mm338: Anyone still believe in privacy?

MUDGE’s Musings

It shouldn’t be that much of a surprise in the Age of Google and Amazon that several companies are conspiring with your ISPs to harvest every last URL you land on, the better to feed you contextual advertising.


Can an Eavesdropper Protect Your Privacy?

By Saul Hansell | April 3, 2008, 5:39 pm

I wrote last month about a new crop of companies that is likely to spawn what I called “the mother of all privacy battles.” These companies put devices inside the data centers of Internet service providers to gather information about every Web site the I.S.P.’s users visit. Their goal is to use this data to display advertising related to what people might want to buy.

That post prompted calls from two of those companies, Phorm and NebuAd, with invitations to learn more about their systems. And earlier this week, I had separate, very long meetings with Robert R. Dykes, the chief executive of NebuAd, and Kent Ertugrul, who has the same position at Phorm.

Their messages were the same: these systems are actually designed to protect the privacy of Internet users more than most of the methods used for targeting advertising today.

And, if you believe that, there’s a certain bridge that connects a couple of boroughs of New York City that’s for sale, and do I have the right price for you if you call this number in the next four minutes.

Saul Hansell’s story is worth reading through, as are the rather extensive comments. These days, one doesn’t need to be paranoid to know that someone is following you.

[Please click the link below for the complete article — but then please come on back!]

Can an Eavesdropper Protect Your Privacy? – Bits – New York Times Blog

Civilization didn’t exist, until humans created technology.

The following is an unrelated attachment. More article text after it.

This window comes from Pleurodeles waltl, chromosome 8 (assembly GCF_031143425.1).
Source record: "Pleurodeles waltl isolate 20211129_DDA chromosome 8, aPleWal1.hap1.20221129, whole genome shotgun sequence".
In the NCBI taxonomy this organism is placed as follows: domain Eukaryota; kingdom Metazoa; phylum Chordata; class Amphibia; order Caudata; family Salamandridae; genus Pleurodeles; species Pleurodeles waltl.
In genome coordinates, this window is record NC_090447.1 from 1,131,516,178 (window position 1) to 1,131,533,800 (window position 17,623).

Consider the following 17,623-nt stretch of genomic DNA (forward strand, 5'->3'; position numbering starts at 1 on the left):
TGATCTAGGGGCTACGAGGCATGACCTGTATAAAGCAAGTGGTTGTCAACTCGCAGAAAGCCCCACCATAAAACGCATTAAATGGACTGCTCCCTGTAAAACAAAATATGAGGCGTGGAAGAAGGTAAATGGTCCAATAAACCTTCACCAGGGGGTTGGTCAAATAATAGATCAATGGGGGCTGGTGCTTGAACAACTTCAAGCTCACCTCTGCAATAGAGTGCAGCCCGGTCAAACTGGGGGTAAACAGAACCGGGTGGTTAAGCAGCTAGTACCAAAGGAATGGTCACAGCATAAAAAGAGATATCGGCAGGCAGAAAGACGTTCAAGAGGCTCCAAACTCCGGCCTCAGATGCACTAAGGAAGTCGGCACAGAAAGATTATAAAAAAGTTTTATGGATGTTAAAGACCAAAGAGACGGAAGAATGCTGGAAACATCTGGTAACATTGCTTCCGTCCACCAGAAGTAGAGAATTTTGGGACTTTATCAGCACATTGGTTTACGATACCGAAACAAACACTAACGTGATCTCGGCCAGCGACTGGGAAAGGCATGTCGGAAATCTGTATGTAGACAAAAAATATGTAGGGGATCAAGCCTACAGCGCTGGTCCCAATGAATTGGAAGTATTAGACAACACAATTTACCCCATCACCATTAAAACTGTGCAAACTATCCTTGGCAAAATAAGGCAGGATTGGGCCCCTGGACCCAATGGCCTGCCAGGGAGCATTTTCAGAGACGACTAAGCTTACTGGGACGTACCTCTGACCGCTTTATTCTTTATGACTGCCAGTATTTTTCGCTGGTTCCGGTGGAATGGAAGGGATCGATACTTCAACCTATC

Technology is the enemy of personal privacy.

Babylonians started counting themselves, their livestock and produce more than 5,000 years ago. Civilization never looked back.

The U.S. government is mandated by law to count every single one of its citizens every decade, and gather in the process significant chunks of information. It’s called the census.

Personal privacy has been a fantasy since the first green eyeshade guy rolled up on his stone-wheeled chariot in downtown Babylon. His job: to count you, your three wives, your seven children, your five cattle, 17 chickens, 13 goats and the 11 bales of wheat you traded from your brother-in-law down the Euphrates, probably for that pretty but high maintenance fourth wife, and tax you 79 coppers.

In this wired age, the fantasy of privacy is even less attainable. But maybe we should be pushing back, draw that line in the sand. Check back with Saul Hansell regularly. I know I will.

Might be worth giving some coppers, and some convenience, to make it a little less easy for them.

It’s it for now. Thanks,


Note!: the link to used above is for the convenience of faithful reader and represents no commercial relationship whatsoever. Left-Handed Complement should be so fortunate as to ever collect remuneration of any kind for this endeavor, and in any event it’s against’s rules. I can link, so I link. It’s technology. It’s cool. It’s an artifact of Sequitur Service©. Deal with it.

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